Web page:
Growing Garlic in Tasmania

Growing Garlic in Tasmania

14th Mar 2024

Garlic, a cornerstone of cuisines worldwide, not only enriches our plates but also our gardens. Cultivating garlic from bulbs is a rewarding endeavor that invites a touch of the gourmet into the humble abode of backyard gardens. Whether you're a culinary aficionado or a gardening novice, this guide will walk you through the steps to grow your own garlic, ensuring a bounty of this aromatic staple.

Why Grow Garlic?

Before diving into the earth, let's appreciate the bulb at hand. Garlic (Allium sativum) is revered for its culinary uses and health benefits. From enhancing flavors in dishes to offering antibacterial and antiviral properties, it's a must-have in kitchens and medicine cabinets alike. By growing your own, you'll have access to fresher, more flavorful garlic than what you might find at the store. Plus, it's a surprisingly easy crop to grow, making it perfect for gardeners of all levels.

Choosing Your Garlic

Selecting the right variety is the first step in your garlic-growing journey. Garlic comes in two main types: softneck (Allium sativum var. sativum) and hardneck (Allium sativum var. ophioscorodon). Softneck varieties are known for their storability and the braids you often see, while hardneck types offer a wider range of flavors and produce edible scapes. Consider your climate and culinary preferences when choosing. In cooler regions, like Tasmania, Hardneck is is often preffered as it can tolerate harsh winters and actually requires a cold period to produce the best bulbs. This makes it an excellent choice for areas with cold winters, like Tasmania.

Tasmanian Purple Garlic

Tasmanian Purple is a hardneck variety cherished for its robust flavor and striking purple hue. It's well-suited to the cooler Tasmanian climate, producing large cloves that are easy to peel. This variety is known for its strong, pungent taste, making it a favorite among chefs and home cooks alike. Its bulbs are also highly decorative, adding a splash of color to any kitchen.


Dunganski is another hardneck variety that thrives in Tasmania's climate. It offers a balanced flavor that is both spicy and sweet, making it versatile for a wide range of culinary applications. Dunganski garlic is recognized for its large bulbs and the high yield of cloves it produces, making it an excellent choice for those looking to maximize their harvest. Its easy-to-peel cloves and long storage life further enhance its appeal to gardeners and cooks.varieties often perform exceptionally well.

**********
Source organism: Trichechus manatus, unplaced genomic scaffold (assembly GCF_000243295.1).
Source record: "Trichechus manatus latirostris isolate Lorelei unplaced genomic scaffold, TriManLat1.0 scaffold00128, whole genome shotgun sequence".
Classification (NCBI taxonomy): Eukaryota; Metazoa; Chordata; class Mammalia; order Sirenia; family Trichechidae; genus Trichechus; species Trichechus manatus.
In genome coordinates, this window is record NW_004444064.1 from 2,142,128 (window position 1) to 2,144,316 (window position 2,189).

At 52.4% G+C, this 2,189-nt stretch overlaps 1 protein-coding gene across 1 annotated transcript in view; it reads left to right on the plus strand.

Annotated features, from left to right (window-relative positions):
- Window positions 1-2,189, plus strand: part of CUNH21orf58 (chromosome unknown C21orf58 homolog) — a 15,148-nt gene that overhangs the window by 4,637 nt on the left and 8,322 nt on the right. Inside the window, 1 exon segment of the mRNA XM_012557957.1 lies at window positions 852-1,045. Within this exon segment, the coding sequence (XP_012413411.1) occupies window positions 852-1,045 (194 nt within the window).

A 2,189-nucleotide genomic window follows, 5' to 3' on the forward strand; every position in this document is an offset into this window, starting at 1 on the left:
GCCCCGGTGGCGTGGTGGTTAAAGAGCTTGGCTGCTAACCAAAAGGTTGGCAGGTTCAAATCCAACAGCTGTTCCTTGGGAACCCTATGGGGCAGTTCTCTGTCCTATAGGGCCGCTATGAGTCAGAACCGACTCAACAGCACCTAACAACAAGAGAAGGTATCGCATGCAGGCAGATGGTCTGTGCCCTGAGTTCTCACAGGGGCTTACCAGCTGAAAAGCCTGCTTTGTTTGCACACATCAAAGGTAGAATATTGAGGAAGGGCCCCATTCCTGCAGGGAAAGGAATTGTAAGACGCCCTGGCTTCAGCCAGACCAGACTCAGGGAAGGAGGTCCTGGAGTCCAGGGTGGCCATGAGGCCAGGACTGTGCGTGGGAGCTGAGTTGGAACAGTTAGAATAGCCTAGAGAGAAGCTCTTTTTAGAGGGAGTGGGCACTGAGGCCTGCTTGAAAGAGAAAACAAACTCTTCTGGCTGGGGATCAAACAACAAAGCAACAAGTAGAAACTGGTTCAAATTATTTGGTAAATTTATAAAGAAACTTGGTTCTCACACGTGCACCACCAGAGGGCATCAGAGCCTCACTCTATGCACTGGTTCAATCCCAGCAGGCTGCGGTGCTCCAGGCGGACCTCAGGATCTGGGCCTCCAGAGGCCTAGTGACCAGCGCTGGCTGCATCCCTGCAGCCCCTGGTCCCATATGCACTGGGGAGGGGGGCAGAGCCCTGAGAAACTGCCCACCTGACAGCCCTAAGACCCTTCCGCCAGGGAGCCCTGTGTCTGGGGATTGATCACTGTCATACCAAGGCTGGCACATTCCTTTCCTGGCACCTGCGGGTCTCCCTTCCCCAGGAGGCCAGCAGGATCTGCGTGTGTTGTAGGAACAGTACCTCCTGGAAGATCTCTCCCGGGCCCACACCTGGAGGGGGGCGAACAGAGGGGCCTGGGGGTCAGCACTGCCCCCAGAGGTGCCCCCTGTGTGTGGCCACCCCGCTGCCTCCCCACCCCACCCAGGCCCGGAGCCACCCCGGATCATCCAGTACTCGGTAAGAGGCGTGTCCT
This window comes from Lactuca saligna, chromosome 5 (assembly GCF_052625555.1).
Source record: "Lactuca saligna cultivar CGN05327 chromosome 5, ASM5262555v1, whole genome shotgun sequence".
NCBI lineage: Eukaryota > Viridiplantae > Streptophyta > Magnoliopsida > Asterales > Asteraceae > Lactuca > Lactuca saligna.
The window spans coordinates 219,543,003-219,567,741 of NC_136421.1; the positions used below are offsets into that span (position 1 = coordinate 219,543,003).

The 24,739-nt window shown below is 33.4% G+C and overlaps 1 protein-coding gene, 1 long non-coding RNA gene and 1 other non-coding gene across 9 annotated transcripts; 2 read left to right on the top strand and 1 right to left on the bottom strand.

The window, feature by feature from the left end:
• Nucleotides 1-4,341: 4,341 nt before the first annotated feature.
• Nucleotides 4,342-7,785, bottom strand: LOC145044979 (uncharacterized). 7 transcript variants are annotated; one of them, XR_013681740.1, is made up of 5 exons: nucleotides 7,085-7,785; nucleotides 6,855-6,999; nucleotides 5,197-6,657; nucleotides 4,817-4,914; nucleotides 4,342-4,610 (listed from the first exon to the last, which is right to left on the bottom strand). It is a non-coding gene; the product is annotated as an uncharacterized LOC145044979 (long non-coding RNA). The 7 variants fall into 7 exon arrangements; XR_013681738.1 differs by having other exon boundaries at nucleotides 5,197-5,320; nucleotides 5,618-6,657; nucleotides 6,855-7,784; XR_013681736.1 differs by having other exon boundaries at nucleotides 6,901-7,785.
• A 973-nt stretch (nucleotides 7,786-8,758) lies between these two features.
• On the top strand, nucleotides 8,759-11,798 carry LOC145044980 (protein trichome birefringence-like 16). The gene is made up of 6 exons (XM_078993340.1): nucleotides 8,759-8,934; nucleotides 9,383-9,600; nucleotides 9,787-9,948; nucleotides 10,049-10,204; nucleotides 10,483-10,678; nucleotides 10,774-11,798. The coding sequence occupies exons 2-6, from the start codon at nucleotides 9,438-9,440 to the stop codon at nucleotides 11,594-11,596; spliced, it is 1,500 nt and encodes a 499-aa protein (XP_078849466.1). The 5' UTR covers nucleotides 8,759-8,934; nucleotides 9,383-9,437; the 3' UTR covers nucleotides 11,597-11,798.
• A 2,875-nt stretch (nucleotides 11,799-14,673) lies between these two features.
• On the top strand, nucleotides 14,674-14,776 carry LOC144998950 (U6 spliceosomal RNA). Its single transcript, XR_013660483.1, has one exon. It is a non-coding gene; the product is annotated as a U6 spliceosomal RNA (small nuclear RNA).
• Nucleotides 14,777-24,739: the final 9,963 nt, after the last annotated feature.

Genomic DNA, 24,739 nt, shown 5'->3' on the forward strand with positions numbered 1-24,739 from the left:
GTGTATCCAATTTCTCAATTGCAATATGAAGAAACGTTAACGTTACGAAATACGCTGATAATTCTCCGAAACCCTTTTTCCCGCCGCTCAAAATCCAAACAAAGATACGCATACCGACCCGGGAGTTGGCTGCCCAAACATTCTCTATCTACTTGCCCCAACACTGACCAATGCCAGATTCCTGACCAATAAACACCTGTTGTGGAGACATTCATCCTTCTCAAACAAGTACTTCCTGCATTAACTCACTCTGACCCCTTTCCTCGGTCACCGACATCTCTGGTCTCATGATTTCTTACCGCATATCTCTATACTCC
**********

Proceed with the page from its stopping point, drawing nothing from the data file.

Planting Garlic: Step by Step

1. Timing Is Everything

In our cooler climate, garlic is planted in autumn, allowing it to establish roots before the winter. In Tasmania, this means planting from March to May. The cool temperatures are crucial for vernalization, which triggers bulb development.

2. Soil Prep

Garlic thrives in well-drained, fertile soil with a neutral pH. Enrich your planting bed with compost or well-rotted manure to ensure your garlic has all it needs to grow. A sunny spot is essential for optimal growth.

3. Planting the Cloves

Separate your garlic bulbs into individual cloves just before planting. Make sure each clove has its papery skin intact. Plant cloves pointy-end up, about 2 inches deep and 6 inches apart, to give each plant room to grow.

4. Caring for Your Garlic

After planting, cover your bed with a generous layer of mulch to insulate the cloves over the winter. In spring, as the garlic begins to grow, you can start to pull back the mulch and begin watering the plants if the weather is dry. . Apply phosphorus and potassium before planting, with Neurog's Seamungus nitrogen applied at planting and as a side-dressing.  Avoid late nitrogen applications to prevent soft bulbs.

Garlic is ready to harvest when the lower leaves start to brown. This typically happens in the summer, around December to January in Tasmania. Gently lift the bulbs with a fork, being careful not to bruise them. Dry your garlic in a well-ventilated area before storing.

Planting garlic from bulbs is a simple yet profoundly satisfying endeavour. It connects us to the cycle of growth and seasons, offering a sense of accomplishment and a deeper appreciation for the food on our plates. So, as you tuck those cloves into the ground, think of the meals they'll enhance and the health benefits they'll bring. 

Happy planting!

FOLLOW US @harmonygc

At Harmony Garden Centre, we acknowledge and recognise that we operate on the traditional land of the palawa people. We pay our deepest respect to the Tasmanian Aboriginal Community and their elders past and present. We extend this respect to all First Nations people around this Country.